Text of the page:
If one of your top ten New Year’s resolution for 2018 is to get in shape, that might be a great decision.
New Year’s Eve has always been a time for looking back to the past, and more importantly, forward to the coming year. It’s a time to reflect on the changes we want (or need) to make, and the resolutions to follow through on those changes. So if one of your resolution’s this year is to hit the gym hard, you might want to think about this. Did you know that starting a training program with a body that is misaligned can actually increase your stress hormones, make it harder for you to lose weight and get in shape, affect your motivation and increase your potential risks of injury. Let’s take a closer look.
Good Posture vs Poor Posture
To define poor posture, we need to define what good posture is. Good posture could be characterized by having our spine perfectly aligned. This is essential to withstand the pull of gravity, which affects our energy expenditure, hormone production, and homeostasis. Your spine has natural curves that form an S-shape. Viewed from the side, the cervical and lumbar spines have a lordotic, or a slight inward curve, and the thoracic spine has a kyphotic, or gentle outward curve. The spine’s curves work like a coiled spring to absorb shock, maintain balance, and to facilitate the full range of motion throughout the spinal column.
These curves are maintained by two muscle groups, flexors and extensors. What we tend to forget is that the tension of these muscle groups are under the dependence of our brain output. Simply put, in order to move, your brain needs precise information from your body parts like your feet and your eyes. Both of these forms of sensory input make it to parts of your brain, which then, send this input to motor cortex which is part of the frontal lobe. The motor cortex is then responsible for stabilizing your joints (premotor cortex) before you move (motor cortex). As such, our posture, is the reflection of how well your brain parts are communicating together. If the information going into your brain is faulty or uneven (left feet/right feet or left eye/right eye), then the output will also be compromised. Over time, these postural adaptations wear out every joint in the body unevenly and cause chronic pain.
Poor posture then, could be defined as a defect in the processing of the sensory information coming from one or more of the sensory systems (muscles, joints, skin), causing the body to adapt to the faulty information it’s receiving. Poor posture is the culprit behind a variety of conditions including, ankle, knee, shoulder, hip, back pain, cervical pain, and headaches.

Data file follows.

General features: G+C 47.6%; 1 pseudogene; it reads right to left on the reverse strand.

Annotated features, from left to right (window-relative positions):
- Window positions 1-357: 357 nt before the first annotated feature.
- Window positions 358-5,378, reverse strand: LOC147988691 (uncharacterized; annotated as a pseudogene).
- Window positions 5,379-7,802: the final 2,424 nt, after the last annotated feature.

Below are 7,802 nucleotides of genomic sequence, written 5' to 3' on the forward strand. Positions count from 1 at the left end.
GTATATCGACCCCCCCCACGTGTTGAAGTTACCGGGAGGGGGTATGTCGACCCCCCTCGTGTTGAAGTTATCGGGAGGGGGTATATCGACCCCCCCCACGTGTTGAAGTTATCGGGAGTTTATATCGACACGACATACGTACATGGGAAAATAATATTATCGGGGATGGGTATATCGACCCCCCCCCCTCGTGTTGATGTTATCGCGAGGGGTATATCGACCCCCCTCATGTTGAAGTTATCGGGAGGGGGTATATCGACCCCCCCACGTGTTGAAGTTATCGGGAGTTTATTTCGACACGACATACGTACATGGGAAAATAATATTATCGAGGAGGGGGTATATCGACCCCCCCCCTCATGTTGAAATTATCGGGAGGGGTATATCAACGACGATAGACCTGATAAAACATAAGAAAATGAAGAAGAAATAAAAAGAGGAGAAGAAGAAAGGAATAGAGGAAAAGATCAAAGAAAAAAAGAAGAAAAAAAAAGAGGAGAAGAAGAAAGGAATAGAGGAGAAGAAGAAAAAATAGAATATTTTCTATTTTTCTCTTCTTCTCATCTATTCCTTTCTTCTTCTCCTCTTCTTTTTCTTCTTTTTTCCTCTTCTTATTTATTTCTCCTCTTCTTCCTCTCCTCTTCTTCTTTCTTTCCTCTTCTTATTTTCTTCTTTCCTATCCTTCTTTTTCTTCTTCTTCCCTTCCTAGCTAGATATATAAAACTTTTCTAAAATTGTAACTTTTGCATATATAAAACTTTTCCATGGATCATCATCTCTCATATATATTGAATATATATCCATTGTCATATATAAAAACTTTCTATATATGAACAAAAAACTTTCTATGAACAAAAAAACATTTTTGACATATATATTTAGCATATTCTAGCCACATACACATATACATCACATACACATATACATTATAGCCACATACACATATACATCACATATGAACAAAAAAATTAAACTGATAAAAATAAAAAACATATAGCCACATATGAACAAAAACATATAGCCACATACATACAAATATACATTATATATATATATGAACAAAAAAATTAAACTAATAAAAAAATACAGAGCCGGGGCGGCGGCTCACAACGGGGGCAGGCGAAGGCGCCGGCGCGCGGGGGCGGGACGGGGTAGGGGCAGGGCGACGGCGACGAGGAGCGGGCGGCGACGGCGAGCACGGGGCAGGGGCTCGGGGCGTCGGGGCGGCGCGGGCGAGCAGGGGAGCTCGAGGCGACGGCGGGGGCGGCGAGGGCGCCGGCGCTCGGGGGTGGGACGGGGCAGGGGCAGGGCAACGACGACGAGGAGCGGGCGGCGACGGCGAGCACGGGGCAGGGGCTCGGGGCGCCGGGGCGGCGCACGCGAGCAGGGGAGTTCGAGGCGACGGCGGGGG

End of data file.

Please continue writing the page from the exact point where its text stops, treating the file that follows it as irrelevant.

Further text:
If you posture is misaligned, then your body could be in a state of chronic inflammation. The body starts producing more cortisol in response to stress. At the same time, it reduces testosterone production, dedicating energy to the production of cortisol so that enough will be available. Under normal circumstances, after a brief burst of stress, people return to a more normal state. Both cortisol levels and testosterone levels readjust because the stressor is gone.
In the case of poor posture this cannot happen optimally. The subconscious part of our brain (basal ganglia, brainstem, cerebellum) dictates posture by taking in information from sensory receptors of the body (feet and eyes). Both provide kinesthetic (sensation) information about the body’s position in space (proprioception).
An aligned posture has many benefits. Social psychologist and Associate Professor at Harvard Business School, Amy Cuddy, shared some of the research findings behind posture and hormonal changes in a TED Talk in June 2012. Her research demonstrated that even if we do not feel confident, when we alter our posture, by placing ourselves in a “power pose,” our hormones begin to shift within us.
Changes in posture resulted in hormonal changes among the participants. The participants with a “power posture” experienced about a 20-percent increase in testosterone, while those that took on a “defeated posture” had about a 10-percent decrease in testosterone after maintaining their posture for two minutes. The stress hormone cortisol also demonstrated changes when the posture was altered to “power” and “defeated” positions. The “power posture” people experienced about a 25-percent decrease in cortisol production, while the “defeated posture” participants experienced a 15-percent increase in cortisol.
Cortisol is released in times of stress, injury, and poor posture situations. Increased cortisol will lead to weight gain, hormonal imbalance, fatigue, poor sleep, impaired healing, and a wide variety of other symptoms.
The Journal of the American Medical Association’s article, Posture in the Aging and Aged Body – Freeman JT., JAMA 1957; 165(7), pp 843-846 JAMA, states “Deviations in the body’s center of gravity caused poor posture, which resulted in intestinal problems, hemorrhoids, varicose veins, osteoporosis, hip and foot deformities, poor health, decreased quality of life and a shortened life span.”
Improving our posture is more than creating a good outward appearance for other people.
Posture is a sign of health, and can affect quality of life and our life span. If your new year resolution is to get in shape, don’t neglect your brain and take control of your posture today, to change your health. Proper coaching and professional trainers can start you on the process for weight loss and increase muscle mass, but improving your posture prior to starting the training program can restore hormonal balance, increase self confidence, decrease aches and pains, and allow you to live longer.
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